CAS  Article  Google Scholar 

  7. 7.

    Hölling H, Schlack R, Kamtsiuris P, Butschalowsky H, Schlaud M, Kurth BM. The KiGGS study. Nationwide representative longitudinal and cross-sectional study on the health of children and adolescents within the framework of health monitoring at the Robert Koch Institute. Bundesgesundheitsbl. 2012;55:836–42. doi:10.1007/s00103-012-1486-3.

    Article  Google Scholar 

  8. 8.

    Heinrich J, Brüske I, Schnappinger M, Standl M, Flexeder C, Thiering E, et al. Two German birth cohorts: GINIplus and LISAplus. Bundesgesundheitsbl. 2012;55:864–74. doi:10.1007/s00103-012-1485-4.

    CAS  Article  Google Scholar 

  9. 9.

    Ebner A, Thyrian JR, Lange A, Lingnau M, Scheler-Hofmann M, Rosskopf D, et al. Survey of Neonates in Pomerania (SNiP): a population-based birth study-objectives, design and population coverage. Paediatr Perinat Epidemiol. 2010;24:190–9. doi:10.1111/j.1365-3016.2009.01078.x.

    Article  PubMed  Google Scholar 

  10. 10.

    Jacobsen TN, Nohr EA, Frydenberg M. Selection by socioeconomic factors into the Danish National Birth Cohort. Eur J Epidemiol. 2010;25:349–55. doi:10.1007/s10654-010-9448-2.

    Article  PubMed  Google Scholar 

  11. 11.

    Winkler J, Stolzenberg H. Adjustierung des Sozialen-Schicht-Index für die Anwendung im Kinder-und Jugendgesundheitssurvey (KiGGS). Wismar: Hochsch. Fachbereich Wirtschaft; 2009.

    Google Scholar 

  12. 12.

    Lawlor DA, Fraser A, Lindsay RS, Ness A, Dabelea D, Catalano P, et al. Association of existing diabetes, gestational diabetes and glycosuria in pregnancy with macrosomia and offspring body mass index, waist and fat mass in later childhood: findings from a prospective pregnancy cohort. Diabetologia. 2010;53:89–97. doi:10.1007/s00125-009-1560-z.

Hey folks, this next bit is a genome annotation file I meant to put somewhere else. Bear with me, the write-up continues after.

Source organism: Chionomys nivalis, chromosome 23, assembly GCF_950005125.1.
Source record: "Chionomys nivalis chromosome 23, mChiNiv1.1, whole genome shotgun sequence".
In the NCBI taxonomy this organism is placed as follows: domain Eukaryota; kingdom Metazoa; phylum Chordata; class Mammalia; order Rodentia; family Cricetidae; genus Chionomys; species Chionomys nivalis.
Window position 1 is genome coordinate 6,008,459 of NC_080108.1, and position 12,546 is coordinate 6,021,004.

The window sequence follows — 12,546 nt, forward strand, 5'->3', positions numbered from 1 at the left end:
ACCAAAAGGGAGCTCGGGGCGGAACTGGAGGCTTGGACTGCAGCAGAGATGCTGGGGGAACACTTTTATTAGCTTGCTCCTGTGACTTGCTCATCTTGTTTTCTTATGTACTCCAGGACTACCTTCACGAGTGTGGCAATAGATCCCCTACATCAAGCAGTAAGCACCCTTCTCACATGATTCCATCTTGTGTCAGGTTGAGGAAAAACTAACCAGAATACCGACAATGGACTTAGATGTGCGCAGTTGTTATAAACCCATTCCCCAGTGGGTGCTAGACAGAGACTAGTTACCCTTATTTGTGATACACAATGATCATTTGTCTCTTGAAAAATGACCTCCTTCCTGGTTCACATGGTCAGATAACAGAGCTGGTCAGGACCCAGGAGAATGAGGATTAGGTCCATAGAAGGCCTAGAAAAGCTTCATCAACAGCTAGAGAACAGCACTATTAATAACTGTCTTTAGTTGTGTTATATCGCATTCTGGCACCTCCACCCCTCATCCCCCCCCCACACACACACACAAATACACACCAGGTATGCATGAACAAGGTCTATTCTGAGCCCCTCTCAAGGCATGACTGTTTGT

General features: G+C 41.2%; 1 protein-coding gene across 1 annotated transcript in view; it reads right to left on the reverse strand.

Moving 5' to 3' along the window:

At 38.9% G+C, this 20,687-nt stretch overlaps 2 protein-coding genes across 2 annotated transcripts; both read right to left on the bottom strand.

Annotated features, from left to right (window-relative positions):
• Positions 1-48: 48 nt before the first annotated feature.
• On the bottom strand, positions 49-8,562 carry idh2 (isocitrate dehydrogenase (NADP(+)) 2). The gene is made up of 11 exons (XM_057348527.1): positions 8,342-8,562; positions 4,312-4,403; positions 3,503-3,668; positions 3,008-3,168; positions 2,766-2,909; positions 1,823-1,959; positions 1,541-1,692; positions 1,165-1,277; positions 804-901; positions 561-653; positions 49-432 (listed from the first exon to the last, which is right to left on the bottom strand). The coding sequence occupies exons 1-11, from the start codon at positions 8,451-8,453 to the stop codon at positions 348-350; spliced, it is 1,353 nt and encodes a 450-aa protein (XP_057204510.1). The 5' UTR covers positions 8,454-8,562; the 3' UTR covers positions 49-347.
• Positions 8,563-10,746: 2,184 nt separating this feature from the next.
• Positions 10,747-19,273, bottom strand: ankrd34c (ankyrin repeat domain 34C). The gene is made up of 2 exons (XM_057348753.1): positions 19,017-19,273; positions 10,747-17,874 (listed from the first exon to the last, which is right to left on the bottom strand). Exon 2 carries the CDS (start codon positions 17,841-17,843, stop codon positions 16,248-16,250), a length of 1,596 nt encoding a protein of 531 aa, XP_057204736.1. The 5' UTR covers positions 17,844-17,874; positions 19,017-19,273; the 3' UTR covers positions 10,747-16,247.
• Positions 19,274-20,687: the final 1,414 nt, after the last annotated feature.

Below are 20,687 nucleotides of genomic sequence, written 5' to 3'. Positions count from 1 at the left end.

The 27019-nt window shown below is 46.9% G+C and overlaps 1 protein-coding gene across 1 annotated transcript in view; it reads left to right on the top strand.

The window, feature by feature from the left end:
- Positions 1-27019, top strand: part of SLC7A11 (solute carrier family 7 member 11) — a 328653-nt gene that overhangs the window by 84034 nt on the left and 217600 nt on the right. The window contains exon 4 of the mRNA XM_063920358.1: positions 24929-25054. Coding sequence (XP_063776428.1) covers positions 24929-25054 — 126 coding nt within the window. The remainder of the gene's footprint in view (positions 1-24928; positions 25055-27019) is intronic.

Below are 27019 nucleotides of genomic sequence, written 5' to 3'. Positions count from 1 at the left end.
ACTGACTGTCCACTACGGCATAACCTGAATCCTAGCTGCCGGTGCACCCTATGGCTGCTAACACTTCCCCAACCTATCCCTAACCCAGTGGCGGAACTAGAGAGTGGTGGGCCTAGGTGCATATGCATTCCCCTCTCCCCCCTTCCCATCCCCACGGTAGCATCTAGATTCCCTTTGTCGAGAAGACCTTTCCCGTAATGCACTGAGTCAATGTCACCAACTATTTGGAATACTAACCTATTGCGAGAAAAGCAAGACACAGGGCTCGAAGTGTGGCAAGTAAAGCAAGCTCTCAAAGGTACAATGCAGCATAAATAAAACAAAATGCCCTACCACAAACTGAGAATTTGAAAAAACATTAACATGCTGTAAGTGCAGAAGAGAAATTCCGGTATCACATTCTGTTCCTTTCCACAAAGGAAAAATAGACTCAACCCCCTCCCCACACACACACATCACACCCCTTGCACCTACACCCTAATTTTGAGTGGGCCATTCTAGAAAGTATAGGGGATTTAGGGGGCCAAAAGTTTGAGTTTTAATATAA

CAS  Article  PubMed  Google Scholar 

  13. 13.

    Ramakrishnan U, Grant F, Goldenberg T, Zongrone A, Martorell R. Effect of women’s nutrition before and during early pregnancy on maternal and infant outcomes: a systematic review. Paediatr Perinat Epidemiol. 2012;26:285–301. doi:10.1111/j.1365-3016.2012.01281.x.

    Article  PubMed  Google Scholar 

  14. 14.

    Kromeyer-Hauschild K, Wabitsch M, Kunze D, Gellert F, Geiß HC, Hesse V, et al. Perzentile für den Body-mass-Index für das Kindes-und Jugendalter unter Heranziehung verschiedener deutscher Stichproben. Monatss Kinderheilk. 2001;149:807–18.

    Article  Google Scholar 

  15. 15.

    Kromeyer-Hauschild K, Moss A, Wabitsch M. Referenzwerte für den Body-Mass-Index für Kinder, Jugendliche und Erwachsene in Deutschland. Anpassung der AGA-BMI-Referenz im Altersbereich von 15 bis 18 Jahren. Adipositas. 2015;9:123–7.

  16. 16.

    Freedman DS, Goodman A, Contreras OA, DasMahapatra P, Srinivasan SR, Berenson GS. Secular trends in BMI and blood pressure among children and adolescents: the Bogalusa Heart Study. Pediatrics. 2012;130:159–66. doi:10.1542/peds.2011-3302.

    Article  Google Scholar 

  17. 17.